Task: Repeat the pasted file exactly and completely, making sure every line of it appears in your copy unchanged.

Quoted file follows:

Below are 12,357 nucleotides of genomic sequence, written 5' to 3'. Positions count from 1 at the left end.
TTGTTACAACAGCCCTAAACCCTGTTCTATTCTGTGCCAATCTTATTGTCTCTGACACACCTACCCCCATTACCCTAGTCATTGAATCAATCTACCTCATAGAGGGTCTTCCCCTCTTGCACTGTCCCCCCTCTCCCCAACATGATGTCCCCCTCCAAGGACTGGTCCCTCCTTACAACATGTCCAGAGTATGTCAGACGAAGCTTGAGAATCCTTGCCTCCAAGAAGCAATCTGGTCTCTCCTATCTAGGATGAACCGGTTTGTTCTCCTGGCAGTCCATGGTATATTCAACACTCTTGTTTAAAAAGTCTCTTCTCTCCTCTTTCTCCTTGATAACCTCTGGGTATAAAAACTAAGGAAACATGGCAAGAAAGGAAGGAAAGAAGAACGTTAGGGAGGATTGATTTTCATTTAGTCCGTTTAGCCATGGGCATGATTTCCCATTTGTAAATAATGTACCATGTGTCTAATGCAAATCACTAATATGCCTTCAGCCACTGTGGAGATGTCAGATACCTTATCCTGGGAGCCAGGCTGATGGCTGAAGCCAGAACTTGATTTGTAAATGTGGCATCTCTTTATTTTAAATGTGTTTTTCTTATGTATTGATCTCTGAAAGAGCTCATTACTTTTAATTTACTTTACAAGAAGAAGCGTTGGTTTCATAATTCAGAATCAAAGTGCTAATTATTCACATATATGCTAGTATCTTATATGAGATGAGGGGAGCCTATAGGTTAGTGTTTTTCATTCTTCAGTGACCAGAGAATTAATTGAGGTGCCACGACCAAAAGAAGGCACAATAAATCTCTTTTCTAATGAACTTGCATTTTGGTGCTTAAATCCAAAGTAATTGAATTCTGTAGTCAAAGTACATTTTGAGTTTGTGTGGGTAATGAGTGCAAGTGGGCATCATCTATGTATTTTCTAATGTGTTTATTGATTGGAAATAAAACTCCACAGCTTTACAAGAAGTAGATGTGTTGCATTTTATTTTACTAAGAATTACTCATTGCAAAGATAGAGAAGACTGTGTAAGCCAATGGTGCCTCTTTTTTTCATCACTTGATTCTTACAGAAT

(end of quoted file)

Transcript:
Below are 12,357 nucleotides of genomic sequence, written 5' to 3'. Positions count from 1 at the left end.
TTGTTACAACAGCCCTAAACCCTGTTCTATTCTGTGCCAATCTTATTGTCTCTGACACACCTACCCCCATTACCCTAGTCATTGAATCAATCTACCTCATAGAGGGTCTTCCCCTCTTGCACTGTCCCCCCTCTCCCCAACATGATGTCCCCCTCCAAGGACTGGTCCCTCCTTACAACATGTCCAGAGTATGTCAGACGAAGCTTGAGAATCCTTGCCTCCAAGAAGCAATCTGGTCTCTCCTATCTAGGATGAACCGGTTTGTTCTCCTGGCAGTCCATGGTATATTCAACACTCTTGTTTAAAAAGTCTCTTCTCTCCTCTTTCTCCTTGATAACCTCTGGGTATAAAAACTAAGGAAACATGGCAAGAAAGGAAGGAAAGAAGAACGTTAGGGAGGATTGATTTTCATTTAGTCCGTTTAGCCATGGGCATGATTTCCCATTTGTAAATAATGTACCATGTGTCTAATGCAAATCACTAATATGCCTTCAGCCACTGTGGAGATGTCAGATACCTTATCCTGGGAGCCAGGCTGATGGCTGAAGCCAGAACTTGATTTGTAAATGTGGCATCTCTTTATTTTAAATGTGTTTTTCTTATGTATTGATCTCTGAAAGAGCTCATTACTTTTAATTTACTTTACAAGAAGAAGCGTTGGTTTCATAATTCAGAATCAAAGTGCTAATTATTCACATATATGCTAGTATCTTATATGAGATGAGGGGAGCCTATAGGTTAGTGTTTTTCATTCTTCAGTGACCAGAGAATTAATTGAGGTGCCACGACCAAAAGAAGGCACAATAAATCTCTTTTCTAATGAACTTGCATTTTGGTGCTTAAATCCAAAGTAATTGAATTCTGTAGTCAAAGTACATTTTGAGTTTGTGTGGGTAATGAGTGCAAGTGGGCATCATCTATGTATTTTCTAATGTGTTTATTGATTGGAAATAAAACTCCACAGCTTTACAAGAAGTAGATGTGTTGCATTTTATTTTACTAAGAATTACTCATTGCAAAGATAGAGAAGACTGTGTAAGCCAATGGTGCCTCTTTTTTTCATCACTTGATTCTTACAGAAT